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Mayor says Jacksonville is prepared to face Isaias

City expects tropical conditions while still dealing with coronavirus

JACKSONVILLE, Fla. – With Tropical Storm Isaias predicted to bring high winds and rain to greater Jacksonville by Sunday, Mayor Lenny Curry and the city’s Emergency Operations Center director discussed plans Thursday for city preparations and public safety, including how evacuations would be handled during the pandemic.

“We’re all in this together,” Curry to the public during a Zoom news conference.

Social distancing and other issues are included in this year’s plan for evacuations shelters and people are urged to add masks and hand sanitizers to their emergency kits this year.

“We have a great plan and ready to implement that if we need to,” Emergency Operations Director Steve Woodard said.

Woodard added that if the storm keeps to the track the National Hurricane Center is predicting, he does not see evacuations being required for Isaias.

Curry noted that even when evacuations are necessary, historically only 1% of people go to shelters. While everyone News4Jax spoke with at the beaches Thursday said they would evacuate if told during a story, but no one was willing to go to a shelter during a pandemic.

“I feel when you’re around a group of people ... not everyone’s being careful,” resident Margaret said.

Curry also urged people who need financial help preparing either a hurricane kit or a plan to evacuate to ask for help, contacting the Red Cross, United Way or your church. He also urged citizens to look out for each other.

“If you know a neighbor who is struggling, help them out if you can,” Curry said. “This has been a long road, folks -- a long, long few months going back to March with COVID-19 (and) that’s still with us and now hurricane season. And I recognize that people are scared that people are tired and mentally strained and financially strained. Let’s practice safe social distancing wear mask and let’s just take care of one another.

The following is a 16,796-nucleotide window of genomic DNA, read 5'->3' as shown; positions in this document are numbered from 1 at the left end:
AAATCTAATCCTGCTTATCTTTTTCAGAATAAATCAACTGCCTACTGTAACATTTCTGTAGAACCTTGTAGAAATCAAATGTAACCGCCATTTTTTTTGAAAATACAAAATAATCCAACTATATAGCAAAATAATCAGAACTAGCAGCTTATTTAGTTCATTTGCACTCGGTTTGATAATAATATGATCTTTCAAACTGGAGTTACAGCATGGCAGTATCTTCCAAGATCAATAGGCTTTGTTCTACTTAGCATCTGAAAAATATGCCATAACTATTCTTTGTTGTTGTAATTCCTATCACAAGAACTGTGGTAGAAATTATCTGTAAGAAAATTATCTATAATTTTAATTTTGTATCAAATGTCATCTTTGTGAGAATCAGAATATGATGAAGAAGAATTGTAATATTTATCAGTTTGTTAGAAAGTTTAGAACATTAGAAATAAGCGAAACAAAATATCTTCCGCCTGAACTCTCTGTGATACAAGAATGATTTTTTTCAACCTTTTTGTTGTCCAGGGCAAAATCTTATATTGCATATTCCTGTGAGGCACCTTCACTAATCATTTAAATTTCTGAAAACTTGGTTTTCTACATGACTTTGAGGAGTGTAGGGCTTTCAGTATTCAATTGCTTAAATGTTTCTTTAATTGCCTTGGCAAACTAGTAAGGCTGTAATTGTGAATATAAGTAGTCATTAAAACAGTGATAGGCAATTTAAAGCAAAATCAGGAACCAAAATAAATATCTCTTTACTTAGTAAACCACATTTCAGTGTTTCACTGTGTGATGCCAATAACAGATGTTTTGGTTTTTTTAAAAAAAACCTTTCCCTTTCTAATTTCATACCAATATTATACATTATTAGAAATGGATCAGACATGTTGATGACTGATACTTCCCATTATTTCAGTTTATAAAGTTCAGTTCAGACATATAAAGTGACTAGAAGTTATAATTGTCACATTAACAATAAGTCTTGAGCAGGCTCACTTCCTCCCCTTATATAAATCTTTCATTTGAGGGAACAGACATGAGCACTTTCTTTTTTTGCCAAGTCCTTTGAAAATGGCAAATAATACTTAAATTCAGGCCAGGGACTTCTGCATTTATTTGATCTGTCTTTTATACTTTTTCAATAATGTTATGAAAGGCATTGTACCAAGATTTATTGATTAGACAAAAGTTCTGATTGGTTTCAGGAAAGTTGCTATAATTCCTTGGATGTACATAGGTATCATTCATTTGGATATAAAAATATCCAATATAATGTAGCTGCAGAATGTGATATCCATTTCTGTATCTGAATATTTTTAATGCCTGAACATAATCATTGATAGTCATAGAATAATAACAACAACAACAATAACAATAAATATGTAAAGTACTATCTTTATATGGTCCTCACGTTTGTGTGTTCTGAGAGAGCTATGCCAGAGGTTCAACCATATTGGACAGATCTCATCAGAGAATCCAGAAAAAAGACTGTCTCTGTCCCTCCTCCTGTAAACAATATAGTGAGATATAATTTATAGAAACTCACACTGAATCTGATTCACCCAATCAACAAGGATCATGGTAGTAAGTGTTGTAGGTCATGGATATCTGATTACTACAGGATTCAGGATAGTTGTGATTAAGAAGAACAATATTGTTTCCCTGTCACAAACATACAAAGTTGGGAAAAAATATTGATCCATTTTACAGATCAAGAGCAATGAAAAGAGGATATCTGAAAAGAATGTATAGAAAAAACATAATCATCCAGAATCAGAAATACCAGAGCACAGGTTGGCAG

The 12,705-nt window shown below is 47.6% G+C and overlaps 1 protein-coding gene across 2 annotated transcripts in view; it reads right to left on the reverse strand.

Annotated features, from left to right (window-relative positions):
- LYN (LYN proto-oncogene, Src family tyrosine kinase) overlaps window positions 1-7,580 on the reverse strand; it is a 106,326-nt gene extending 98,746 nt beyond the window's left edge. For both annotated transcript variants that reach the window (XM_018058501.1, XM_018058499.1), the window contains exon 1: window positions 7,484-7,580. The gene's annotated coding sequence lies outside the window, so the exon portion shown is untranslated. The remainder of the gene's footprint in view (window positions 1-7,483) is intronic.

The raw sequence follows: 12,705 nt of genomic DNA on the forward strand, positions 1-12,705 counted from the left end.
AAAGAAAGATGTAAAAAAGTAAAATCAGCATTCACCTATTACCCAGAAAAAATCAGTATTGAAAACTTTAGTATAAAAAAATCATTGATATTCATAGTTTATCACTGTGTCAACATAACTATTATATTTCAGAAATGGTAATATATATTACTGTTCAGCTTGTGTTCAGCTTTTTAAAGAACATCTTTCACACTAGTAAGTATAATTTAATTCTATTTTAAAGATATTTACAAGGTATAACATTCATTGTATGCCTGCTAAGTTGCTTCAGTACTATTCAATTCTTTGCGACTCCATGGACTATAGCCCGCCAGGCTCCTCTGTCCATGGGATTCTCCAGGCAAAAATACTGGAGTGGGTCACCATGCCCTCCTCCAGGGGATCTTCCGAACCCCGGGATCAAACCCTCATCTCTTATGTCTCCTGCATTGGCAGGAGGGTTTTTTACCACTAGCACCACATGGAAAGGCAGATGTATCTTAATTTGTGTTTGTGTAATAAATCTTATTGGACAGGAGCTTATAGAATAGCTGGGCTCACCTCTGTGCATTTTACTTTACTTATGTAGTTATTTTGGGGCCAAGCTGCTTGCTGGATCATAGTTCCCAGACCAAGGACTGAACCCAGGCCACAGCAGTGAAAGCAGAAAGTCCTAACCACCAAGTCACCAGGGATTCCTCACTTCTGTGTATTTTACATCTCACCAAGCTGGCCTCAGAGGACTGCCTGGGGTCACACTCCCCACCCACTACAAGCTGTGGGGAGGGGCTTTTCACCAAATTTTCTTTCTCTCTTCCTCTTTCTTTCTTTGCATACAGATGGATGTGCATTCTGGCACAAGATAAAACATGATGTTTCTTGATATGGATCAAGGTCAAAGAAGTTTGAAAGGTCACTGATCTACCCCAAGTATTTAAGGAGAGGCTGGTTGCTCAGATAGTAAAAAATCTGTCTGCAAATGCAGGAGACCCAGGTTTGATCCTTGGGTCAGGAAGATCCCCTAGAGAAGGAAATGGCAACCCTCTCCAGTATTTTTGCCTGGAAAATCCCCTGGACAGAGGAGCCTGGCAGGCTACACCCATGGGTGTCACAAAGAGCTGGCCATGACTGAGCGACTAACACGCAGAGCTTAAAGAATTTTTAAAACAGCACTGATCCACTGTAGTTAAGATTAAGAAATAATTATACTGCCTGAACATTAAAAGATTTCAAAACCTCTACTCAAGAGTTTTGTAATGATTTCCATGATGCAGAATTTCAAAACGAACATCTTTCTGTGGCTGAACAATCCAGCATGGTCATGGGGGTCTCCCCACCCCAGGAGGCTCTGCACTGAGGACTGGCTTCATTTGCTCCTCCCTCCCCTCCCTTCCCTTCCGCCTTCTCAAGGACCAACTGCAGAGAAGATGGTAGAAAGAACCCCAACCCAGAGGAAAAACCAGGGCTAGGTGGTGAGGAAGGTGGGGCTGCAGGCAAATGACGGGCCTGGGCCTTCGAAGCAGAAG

Curry also gave a COVID-19 update and discussing how local hospitals are preparing for a potential storm. He said they are a key part of the city’s emergency plan for storms while they’re already dealing with the pandemic. He said COVID hospitalizations are stable -- not dropping but not spiking. He is cautiously optimistic that things will be getting better but reminded people to continue to practice distancing and wearing masks.

While Florida is closing state-run testing centers at the close of business Thursday, the city’s six testing sites are expected to remain open. For locations, hours and other details, visit coj.net/covidtesting.

Curry said city crews were out clearing drainage areas to allow water to flow and move freely.

“That’s typical protocol when we’re heading into a serious rain or wind event,” he said.

But after News4Jax didn’t find any crews working in Jacksonville’s traditional trouble spots like McCloy’s Creek or in the South Shores neighborhood where the federal government is buying up homes to return to a flood plain, Public Works said crews would begin that work on Friday.

Garbage pickup and other city services were expected to continue throughout the storm.


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